Losers of history: the representations of conquered peoples in video games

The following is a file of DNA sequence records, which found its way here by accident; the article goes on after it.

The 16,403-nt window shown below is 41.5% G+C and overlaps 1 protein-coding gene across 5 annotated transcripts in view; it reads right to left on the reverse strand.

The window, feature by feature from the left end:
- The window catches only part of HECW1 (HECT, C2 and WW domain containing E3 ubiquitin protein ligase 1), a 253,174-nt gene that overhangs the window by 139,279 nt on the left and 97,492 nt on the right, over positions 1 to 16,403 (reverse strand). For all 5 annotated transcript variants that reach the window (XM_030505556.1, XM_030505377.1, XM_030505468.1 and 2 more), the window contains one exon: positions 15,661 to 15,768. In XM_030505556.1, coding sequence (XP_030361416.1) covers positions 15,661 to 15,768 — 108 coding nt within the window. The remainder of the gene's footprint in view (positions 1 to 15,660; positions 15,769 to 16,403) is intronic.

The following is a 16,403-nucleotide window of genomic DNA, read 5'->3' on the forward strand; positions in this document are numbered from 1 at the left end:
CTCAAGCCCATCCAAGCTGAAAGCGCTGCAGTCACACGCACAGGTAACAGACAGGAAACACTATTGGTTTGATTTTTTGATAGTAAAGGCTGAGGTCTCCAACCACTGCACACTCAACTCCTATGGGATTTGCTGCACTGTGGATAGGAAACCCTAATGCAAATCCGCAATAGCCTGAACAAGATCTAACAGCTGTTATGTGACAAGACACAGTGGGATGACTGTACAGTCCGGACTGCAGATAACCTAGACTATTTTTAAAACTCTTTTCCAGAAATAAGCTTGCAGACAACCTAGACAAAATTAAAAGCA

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Video games continuously become more popular, and the number of historically themed games is ever-growing. Only relatively recently has more attention been granted to the topic from the history discipline. This thesis positions itself within this new and dynamic field, and focuses on the question of how cultures conquered by the Roman Empire are represented in video games, what sources are used for this representation, how this history is treated, and what function this representation fulfills within a video game? The two most often encountered cultures in games featuring Romans will be analyzed: barbarians and Carthaginians. The sources partly consist of multiple video games, Legionnaire, Annals of Rome, Ryse: Son of Rome, Old World, and Imperator: Rome, partly of primary literature by authors as Julius Caesar, Diodorus Siculus, Livy, Virgil, Polybius, and finally, some archaeological or epigraphic sources are used. The representations are analyzed partly by studying the game but also focusing on the game files that hold more information. Then, an analysis is made of what sources are used for the various representations of these cultures. To determine the function within a video game, the theory around heroes and villains by Scott Allison and George Goethals, and the theory around the hero's journey by Joseph Campbell and Christopher Vogler, are employed. The representation of barbarians is predominantly based upon Caesar's Bello Gallico and the text of Cassius Dio. The barbarians are portrayed as violent and cruel but also easy enemies that require very little redeeming qualities. Carthaginians, on the other hand, are most often based on the works of Polybius and Livy. They are portrayed as rich, having naval superiority, and honorable and powerful enemies. The ancient texts that portrayed the different groups proved powerful enough to withstand the test of time and influence the digital representation of these peoples millennia later.